Strength, Resilience, and Endurance: Old Main at 150
By Rodney O. Davis, Szold Distinguished Service Professor Emeritus of History
Old Main is 150 years old! Like any building, or anything else that has survived a century-and-a-half, it has undergone alteration and change, occasional crises, even threats to its very existence, yet it remains a vital and central presence on the Knox College campus. With its signature bell tower, Old Main is a familiar Galesburg icon. Its representation signifies Knox College both to the thousands who have merely seen it or passed through its doors and to those who have become members of the Knox community. The bell has called generations of students to class, and, after a more than 20-year silence, now rings again. The building was saved from what would have been inevitable fiery destruction by the restoration and fireproofing in the 1930s that did away with its dangerously oil-soaked wooden floors and lethally chimney-like central stairway. It has survived a wind and rain storm that peeled its roof back from east to west like the top of a tin can, leaving the bell tower on the ground just short of Alumni Hall. Over the years, Old Main has housed a chapel, scientific laboratories, and the college library, in addition to its current complement of faculty and administrative offices and classrooms. In celebrating the sesquicentennial of the oldest building on the Knox College campus, we also celebrate the strength, resilience, and endurance of the College itself.
Old Main was commissioned by the College trustees in the 1850s to serve as the permanent center of what they were confident would be a permanent institution. And those trustees also concluded that they could afford a building signifying not merely permanence, but which would also be a thing of beauty rather than one of mere utility, however scarce architectural beauty was elsewhere in the rough, false-fronted, jerry-built Galesburg of 1857. At the time it was constructed, the building was not "Old Main," of course; it was called the "Main College" building. After the construction of Alumni Hall, it became the "Old College" building. The current usage probably dates from the turn of the 20th century, and one wonders whether "Old Main" is now called "old" out of affection or merely as a reflection of its venerability.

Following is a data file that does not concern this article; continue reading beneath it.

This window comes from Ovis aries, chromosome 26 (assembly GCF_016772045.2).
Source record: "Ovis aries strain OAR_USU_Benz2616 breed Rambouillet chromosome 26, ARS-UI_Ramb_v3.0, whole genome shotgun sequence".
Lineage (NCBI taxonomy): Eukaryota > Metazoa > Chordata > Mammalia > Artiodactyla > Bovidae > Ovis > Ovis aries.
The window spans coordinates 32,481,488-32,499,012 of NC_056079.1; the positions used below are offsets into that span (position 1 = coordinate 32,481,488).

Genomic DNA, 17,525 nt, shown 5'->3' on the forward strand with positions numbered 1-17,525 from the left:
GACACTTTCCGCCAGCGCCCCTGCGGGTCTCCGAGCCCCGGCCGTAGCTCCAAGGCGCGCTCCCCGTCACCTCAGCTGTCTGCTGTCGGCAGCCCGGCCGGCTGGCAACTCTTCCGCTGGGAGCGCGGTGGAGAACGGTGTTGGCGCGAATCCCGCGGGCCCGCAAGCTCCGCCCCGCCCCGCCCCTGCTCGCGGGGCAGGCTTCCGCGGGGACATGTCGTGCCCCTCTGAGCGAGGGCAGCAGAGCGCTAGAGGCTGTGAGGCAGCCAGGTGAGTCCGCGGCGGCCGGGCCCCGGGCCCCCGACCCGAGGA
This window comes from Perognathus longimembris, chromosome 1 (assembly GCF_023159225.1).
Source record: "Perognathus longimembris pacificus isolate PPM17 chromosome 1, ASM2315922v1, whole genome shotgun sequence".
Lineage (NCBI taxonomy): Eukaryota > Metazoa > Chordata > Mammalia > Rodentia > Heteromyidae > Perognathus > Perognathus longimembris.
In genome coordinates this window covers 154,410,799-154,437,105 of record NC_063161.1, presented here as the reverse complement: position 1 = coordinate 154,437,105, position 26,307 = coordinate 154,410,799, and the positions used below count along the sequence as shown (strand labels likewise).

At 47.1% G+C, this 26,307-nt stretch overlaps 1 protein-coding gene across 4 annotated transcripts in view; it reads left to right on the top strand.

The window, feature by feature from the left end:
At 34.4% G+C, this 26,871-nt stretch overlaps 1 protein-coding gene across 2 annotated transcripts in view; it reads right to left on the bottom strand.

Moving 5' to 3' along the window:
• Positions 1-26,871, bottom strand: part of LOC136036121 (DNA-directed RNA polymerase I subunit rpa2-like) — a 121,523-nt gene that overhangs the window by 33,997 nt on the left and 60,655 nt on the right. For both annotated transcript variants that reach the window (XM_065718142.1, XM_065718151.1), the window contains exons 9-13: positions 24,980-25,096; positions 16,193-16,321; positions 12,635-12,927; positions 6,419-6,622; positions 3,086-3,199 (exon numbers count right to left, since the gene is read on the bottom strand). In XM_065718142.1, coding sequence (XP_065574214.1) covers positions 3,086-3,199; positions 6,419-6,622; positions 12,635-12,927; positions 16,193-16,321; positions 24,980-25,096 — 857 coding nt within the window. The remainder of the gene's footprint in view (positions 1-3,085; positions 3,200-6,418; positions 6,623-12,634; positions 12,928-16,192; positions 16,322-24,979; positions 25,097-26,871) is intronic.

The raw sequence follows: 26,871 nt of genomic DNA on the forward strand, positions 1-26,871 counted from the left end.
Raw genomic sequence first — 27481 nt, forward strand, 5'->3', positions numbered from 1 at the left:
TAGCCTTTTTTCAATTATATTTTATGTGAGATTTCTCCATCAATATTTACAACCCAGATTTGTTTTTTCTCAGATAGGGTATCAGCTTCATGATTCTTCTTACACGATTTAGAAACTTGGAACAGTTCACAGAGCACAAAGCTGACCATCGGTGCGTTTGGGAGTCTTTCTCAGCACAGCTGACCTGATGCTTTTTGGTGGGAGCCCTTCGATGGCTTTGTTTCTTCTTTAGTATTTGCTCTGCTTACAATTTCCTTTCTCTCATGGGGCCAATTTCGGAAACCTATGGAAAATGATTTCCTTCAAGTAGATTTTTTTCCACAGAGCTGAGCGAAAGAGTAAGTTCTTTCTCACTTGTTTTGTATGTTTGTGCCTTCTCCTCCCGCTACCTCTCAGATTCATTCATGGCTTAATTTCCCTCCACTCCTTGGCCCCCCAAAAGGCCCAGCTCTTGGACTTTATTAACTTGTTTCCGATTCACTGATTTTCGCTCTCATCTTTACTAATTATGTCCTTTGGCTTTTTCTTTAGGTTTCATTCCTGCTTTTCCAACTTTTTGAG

From its earliest conception, Old Main was construed to be central to the campus, located as it was between utterly unadorned, utilitarian, and now, thankfully, long-vanished East and West Bricks which had preceded it. And though Old Main remains what John Huston Finley called the physical heart of Knox College, it is certainly not the gateway to Knox; we have no gateway for our campus really has no bounds; it is open on all sides and as Pericles said of his beloved Athens, it is open to all. Yet Old Main so dominates other campus and nearby structures that architectural features originally peculiar to it are repeated on George Davis and Seymour Halls, the Auxiliary Gym, and Galesburg's Public Safety Building across Standish Park to the northwest. Old Main is the campus building most frequented by visitors from outside the community, from the likes of sightseers and the vendors of goods, services, and advice, to such worthies as Abraham Lincoln, Stephen A. Douglas, and Carl Sandburg, and more recently Barack Obama, Stephen Colbert, and William Jefferson Clinton.
Undoubtedly the most remarkable single event to have occurred at Old Main was the fifth Lincoln-Douglas Debate on October 7, 1858, when the building was scarcely a year old. We continue to take pride in the fact that Old Main is the only structure now standing that is associated with that series of political meetings, and we commemorate the Galesburg debate with the bas-reliefs of Lincoln and Douglas at the east entrance of the building, the plaques at the north entrance, the Seymour painting, and the McClure's Magazine illustration inside on the first floor, and the window in the President's office, through which Abraham Lincoln passed through college. But to commemorate that event is not our purpose in 2007; we'll hear enough about that next year when we celebrate the 150th anniversary of the Galesburg debate. What we now commemorate instead is the endurance of Old Main over the past 150 years, and we assert our confidence in its future existence as a symbol of the permanence of Knox College. In that regard, of far greater significance than even a Lincoln-Douglas Debate, is the role of this handsome building in the interaction among thousands and thousands of learners that has taken place within it over that time.